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bowed under a Scythian tyrant; and the Roman province of Arabia embraced the peculiar wilderness in which Ishmael and his sons must have pitched their tents in the face of their brethren. Yet these exceptions are temporary or local; the body of the nation has escaped the yoke of the most powerful monarchies : the arms of Sesostris and Cyrus, of Pompey and Trajan, could never achieve the conquest of Arabia; the present sovereign of the Turks may exercise a shadow of jurisdiction, but his pride is reduced to solicit the friendship of a people, whom it is dangerous to provoke, and fruitless to attack. The obvious causes of their freedom are inscribed on the character and country of the Arabs. Many ages before Mahomet, their intrepid valour had been severely felt by their neighbours, in offensive and defensive war. The patient and active virtues of a soldier are insensibly nursed in the habits and discipline of a pastoral life. The care of the sheep and camels is abandoned to the women of the tribe; but the martial youth, under the banner of the emir, is ever on horseback, and in the field, to practise the exercise of the bow, the javelin, and the scymitar. The long memory of their independence is the firmest pledge of its perpetuity, and succeeding generations are animated to prove their descent, and to maintain their inheritance. Their domestic feuds are suspended on the approach of a common enemy; and in their last hostilities against the Turks, the caravan of Mecca was attacked and pillaged by fourscore thousand of the confederates. When they advance to battle, the hope of victory is in the front; in the rear, the assurance of a retreat. Their horses and camels, who in eight or ten days can perform a march of four or five hundred miles, disappear before the conqueror; the secret waters of the desert elude his search; and his victorious troops are consumed with thirst, hunger, and fatigue, in the pursuit of an invisible foe, who scorns his efforts, and safely reposes in the heart of the burning solitude. The arms and deserts of the Bedoweens are not only the safeguards of their own freedom, but the barriers also of the happy Arabia, whose inhabitants, remote from war, are enervated by the luxury of the soil and climate. The legions of Augustus melted away in disease and lassitude; and it is only by a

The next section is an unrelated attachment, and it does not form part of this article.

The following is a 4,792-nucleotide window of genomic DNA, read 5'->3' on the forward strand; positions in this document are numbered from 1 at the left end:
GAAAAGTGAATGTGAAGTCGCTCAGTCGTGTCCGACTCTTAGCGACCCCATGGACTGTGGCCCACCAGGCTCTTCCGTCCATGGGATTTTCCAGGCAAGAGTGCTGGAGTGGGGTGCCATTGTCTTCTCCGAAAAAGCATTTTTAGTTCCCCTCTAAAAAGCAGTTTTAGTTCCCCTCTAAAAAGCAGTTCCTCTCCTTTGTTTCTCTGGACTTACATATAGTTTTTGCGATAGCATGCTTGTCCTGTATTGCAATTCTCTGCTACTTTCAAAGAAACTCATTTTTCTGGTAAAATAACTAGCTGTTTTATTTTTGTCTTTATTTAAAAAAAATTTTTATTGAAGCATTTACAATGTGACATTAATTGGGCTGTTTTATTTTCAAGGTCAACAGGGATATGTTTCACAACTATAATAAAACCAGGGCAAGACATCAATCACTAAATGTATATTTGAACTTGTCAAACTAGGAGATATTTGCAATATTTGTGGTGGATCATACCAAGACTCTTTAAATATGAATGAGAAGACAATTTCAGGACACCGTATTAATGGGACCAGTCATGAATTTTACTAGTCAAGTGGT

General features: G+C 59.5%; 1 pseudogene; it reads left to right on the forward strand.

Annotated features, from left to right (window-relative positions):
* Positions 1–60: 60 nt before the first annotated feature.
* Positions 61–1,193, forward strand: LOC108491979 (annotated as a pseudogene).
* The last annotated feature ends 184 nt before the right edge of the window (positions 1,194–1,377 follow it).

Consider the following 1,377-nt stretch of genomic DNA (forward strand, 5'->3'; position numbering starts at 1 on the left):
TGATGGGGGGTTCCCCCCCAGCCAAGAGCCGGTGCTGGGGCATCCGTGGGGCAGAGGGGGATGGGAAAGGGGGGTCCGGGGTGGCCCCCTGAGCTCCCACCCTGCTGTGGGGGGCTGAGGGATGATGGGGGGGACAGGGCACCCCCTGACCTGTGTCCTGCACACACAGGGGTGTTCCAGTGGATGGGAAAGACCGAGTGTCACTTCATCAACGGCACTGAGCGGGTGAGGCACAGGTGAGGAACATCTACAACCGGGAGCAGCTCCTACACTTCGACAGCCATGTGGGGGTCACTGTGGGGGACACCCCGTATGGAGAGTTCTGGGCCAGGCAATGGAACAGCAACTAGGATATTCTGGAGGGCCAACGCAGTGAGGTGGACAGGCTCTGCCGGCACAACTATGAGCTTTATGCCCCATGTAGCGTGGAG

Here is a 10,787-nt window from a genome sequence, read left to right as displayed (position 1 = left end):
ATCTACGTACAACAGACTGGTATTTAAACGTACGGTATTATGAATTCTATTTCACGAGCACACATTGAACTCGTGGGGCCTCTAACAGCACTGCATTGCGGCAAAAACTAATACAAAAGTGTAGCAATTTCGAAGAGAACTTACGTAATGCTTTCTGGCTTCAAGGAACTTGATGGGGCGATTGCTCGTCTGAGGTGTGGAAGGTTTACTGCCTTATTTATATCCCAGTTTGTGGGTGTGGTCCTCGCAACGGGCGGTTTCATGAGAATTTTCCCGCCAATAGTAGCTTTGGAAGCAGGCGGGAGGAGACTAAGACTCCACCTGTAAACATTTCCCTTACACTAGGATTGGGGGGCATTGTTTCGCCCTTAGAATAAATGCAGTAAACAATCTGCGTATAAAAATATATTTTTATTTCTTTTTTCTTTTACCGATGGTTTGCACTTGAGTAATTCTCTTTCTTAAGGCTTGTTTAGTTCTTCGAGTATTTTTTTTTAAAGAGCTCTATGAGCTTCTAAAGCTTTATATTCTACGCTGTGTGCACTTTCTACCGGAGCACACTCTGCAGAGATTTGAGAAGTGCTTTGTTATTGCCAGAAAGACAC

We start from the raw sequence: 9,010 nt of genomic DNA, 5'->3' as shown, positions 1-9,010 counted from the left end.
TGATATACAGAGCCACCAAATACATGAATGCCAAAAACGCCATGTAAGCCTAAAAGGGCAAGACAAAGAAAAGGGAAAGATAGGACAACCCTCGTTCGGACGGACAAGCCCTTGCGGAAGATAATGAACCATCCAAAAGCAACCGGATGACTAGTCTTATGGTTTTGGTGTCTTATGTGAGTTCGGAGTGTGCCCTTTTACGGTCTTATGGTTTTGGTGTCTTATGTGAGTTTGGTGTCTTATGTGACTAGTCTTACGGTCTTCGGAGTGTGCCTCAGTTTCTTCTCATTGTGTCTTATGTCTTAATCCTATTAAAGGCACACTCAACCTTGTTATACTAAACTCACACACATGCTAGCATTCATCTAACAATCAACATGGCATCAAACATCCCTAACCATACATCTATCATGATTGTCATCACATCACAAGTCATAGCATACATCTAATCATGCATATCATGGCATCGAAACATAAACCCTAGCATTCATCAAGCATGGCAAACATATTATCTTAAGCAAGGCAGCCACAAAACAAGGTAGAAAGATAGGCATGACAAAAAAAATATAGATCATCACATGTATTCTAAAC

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naval power that the reduction of Yemen has been successfully attempted. When Mahomet erected his holy standard, that kingdom was a province of the Persian empire; yet seven princes of the Homerites still reigned in the mountains; and the vicegerent of Chosroes was tempted to forget his distant country and his unfortunate master. The historians of the age of Justinian represent the state of the independent Arabs, who were divided by interest or affection in the long quarrel of the East : the tribe of Gassan was allowed to encamp on the Syrian territory: the princes of Hira were permitted to form a city about forty miles to the southward of the ruins of Babylon. Their service in the field was speedy and vigorous; but their friendship was venal, their faith inconstant, their enmity capricious : it was an easier task to excite than to disarm these roving Barbarians; and, in the familiar intercourse of war, they learned to see, and to despise, the splendid weakness both of Rome and of Persia. Froin Mecca to the Euphrates, the Arabian tribes were confounded by the Greeks and Latins, under the 4 general appellation of Saracens,-a name which every Christian mouth has been taught to pronounce with terror and abhorrence.

The slaves of domestic tyranny may vainly exult in their national independence : but the Arab is personally free; and he enjoys, in some degree, the benefits of society, without forfeiting the prerogatives of nature. In every tribe, superstition, or gratitude, or fortune, has exalted a particular family above the heads of their equals. The dignities of sheik and emir invariably descend in this chosen race; but the order of succession is loose and precarious; and the most worthy or aged of the noble kinsmen are preferred to the simple, though important, office of composing disputes by their advice, and guiding valour by their example. Even a female of sense and spirit has been permitted to command the countrymen of Zenobia. The momentary junction of several tribes produces an army: their more lasting union constitutes a nation; and the supreme chief, the emir of emirs, whose banner is displayed at their head, may deserve, in the eyes of strangers, the honours of the kingly name. If the Arabian princes abuse their